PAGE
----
Melbourne’s tram network is becoming more accessible for blind and low vision passengers through the launch of its new navigation application, NaviLens.
NaviLens codes are set to featured and throughout every tram stop on the route 96 tram which stretches from St Kilda Beach to East Brunswick.
The codes are similar to brightly coloured QR codes and when scanned using the NaviLens app, can audibly provide passengers with information about passengers current location, routes serving the location and live tram arrival information.
Victorian Minister for Public Transport, Ben Carroll, said the government is consistently looking for new ways to make transport accessible for all members of the public.
“We’re delivering projects that are making sure our public transport network is accessible to all Victorians, including delivering 100 Next Generation Trams,” Mr Carroll said.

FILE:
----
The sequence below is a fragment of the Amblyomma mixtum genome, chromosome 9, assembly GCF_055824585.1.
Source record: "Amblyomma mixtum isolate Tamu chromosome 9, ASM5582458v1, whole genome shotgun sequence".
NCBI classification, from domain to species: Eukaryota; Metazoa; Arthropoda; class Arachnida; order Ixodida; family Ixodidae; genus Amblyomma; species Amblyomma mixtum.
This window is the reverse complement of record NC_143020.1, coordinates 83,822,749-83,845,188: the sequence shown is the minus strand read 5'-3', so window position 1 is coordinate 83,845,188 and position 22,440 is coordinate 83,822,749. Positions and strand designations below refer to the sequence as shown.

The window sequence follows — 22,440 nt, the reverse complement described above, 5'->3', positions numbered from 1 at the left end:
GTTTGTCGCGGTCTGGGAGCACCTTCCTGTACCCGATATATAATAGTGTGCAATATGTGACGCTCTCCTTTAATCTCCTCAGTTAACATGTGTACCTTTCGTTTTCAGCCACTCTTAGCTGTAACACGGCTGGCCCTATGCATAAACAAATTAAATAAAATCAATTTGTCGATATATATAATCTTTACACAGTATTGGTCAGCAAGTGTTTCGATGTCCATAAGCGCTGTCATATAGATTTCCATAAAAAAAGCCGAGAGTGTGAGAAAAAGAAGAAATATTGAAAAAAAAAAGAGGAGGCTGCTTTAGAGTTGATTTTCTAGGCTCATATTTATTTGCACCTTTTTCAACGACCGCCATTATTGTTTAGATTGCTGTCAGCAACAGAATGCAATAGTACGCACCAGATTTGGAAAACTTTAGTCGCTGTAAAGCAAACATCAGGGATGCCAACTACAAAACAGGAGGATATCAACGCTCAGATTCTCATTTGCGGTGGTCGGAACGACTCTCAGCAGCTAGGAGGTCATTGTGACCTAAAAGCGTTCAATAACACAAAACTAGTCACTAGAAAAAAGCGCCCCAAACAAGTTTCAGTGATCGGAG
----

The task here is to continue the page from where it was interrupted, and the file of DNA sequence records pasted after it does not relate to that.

“The NaviLens trial will assist people who are blind or have low vision to be more independent when navigating our city’s tram system.”
The application can translate the scanned information into more than 30 different languages and can also read the codes from a long distance, providing spatial information such as which direction and how far the code is from the user to help individuals navigate the transportation system.
The NaviLens codes are set to be implemented on all 100 E-Class trams throughout Melbourne, covering routes 11, 30, 58 and 86, as well as other routes during special events.
The installation of the first NaviLens code was completed on the corner of Bourke and Spring Street, stop number 9 in the city, on 14 August, with more than 3,000 codes expected to be installed over the coming weeks.
NaviLens codes have successfully been integrated into the public transportation systems in Singapore, Spain, New York and California.
The NaviLens codes will be interconnected into the Yarra Trams operation centre which will help feed live information to the app, ensuring code information is accurate and dynamic at each stop for each trams.